Several basic science studies suggest that PRP treatment can improve healing in soft tissue and bone. For example, increased numbers of cells and improved tendon strength have been noted in Achilles tendon injuries, and improved muscle regeneration has been shown in gastrocnemius (calf) muscle injuries. It is considered a relatively low-risk treatment with the potential to improve or speed healing.
In a small study involving knee osteoarthritis, PRP treatment was shown to be more effective than hyaluronic acid treatment. PRP has also resulted in positive or similar results when used in the treatment of rotator cuff tears and medial collateral ligament (MCL) injuries in the knee.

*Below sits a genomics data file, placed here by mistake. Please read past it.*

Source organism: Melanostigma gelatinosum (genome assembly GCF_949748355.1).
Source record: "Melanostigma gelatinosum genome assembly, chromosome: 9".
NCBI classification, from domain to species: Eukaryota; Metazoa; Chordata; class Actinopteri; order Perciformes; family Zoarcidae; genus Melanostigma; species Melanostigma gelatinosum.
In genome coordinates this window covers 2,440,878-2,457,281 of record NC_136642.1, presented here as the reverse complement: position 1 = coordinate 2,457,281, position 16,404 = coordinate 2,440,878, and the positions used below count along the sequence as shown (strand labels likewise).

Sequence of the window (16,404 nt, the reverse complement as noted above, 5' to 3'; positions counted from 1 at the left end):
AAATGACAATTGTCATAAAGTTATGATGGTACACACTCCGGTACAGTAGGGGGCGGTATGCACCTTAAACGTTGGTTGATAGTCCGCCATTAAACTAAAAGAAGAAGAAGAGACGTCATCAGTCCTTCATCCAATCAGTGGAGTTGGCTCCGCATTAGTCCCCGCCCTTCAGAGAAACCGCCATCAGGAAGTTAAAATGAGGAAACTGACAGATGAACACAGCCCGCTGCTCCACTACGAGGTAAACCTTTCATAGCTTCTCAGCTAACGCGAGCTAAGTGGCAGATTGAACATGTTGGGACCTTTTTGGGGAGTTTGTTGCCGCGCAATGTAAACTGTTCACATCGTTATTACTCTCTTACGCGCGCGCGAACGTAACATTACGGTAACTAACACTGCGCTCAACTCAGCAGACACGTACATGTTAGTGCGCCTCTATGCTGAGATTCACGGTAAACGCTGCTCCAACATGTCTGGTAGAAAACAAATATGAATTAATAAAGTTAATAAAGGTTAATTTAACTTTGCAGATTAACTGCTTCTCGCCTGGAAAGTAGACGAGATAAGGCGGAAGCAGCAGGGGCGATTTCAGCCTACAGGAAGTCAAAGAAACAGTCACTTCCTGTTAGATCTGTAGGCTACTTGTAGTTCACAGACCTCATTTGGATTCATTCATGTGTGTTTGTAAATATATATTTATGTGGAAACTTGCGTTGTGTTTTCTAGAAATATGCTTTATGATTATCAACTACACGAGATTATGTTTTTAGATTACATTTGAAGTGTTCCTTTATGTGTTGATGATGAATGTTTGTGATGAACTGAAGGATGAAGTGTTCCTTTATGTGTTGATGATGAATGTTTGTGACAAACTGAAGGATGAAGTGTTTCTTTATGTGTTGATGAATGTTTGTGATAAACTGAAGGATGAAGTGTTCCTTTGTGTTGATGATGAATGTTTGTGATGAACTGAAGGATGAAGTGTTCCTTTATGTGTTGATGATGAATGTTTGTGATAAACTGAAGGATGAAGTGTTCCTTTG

Because PRP is given in the hopes of optimizing the initial inflammatory response of healing, anti-inflammatory medications should likely be stopped at the time of PRP treatment.
Platelet-rich plasma (PRP) comes from a patient's own blood. PRP is a concentrated source of growth factors and cellular signaling factors that play a significant role in the biology of healing. Basic science studies show that PRP treatment may improve healing in many tissues.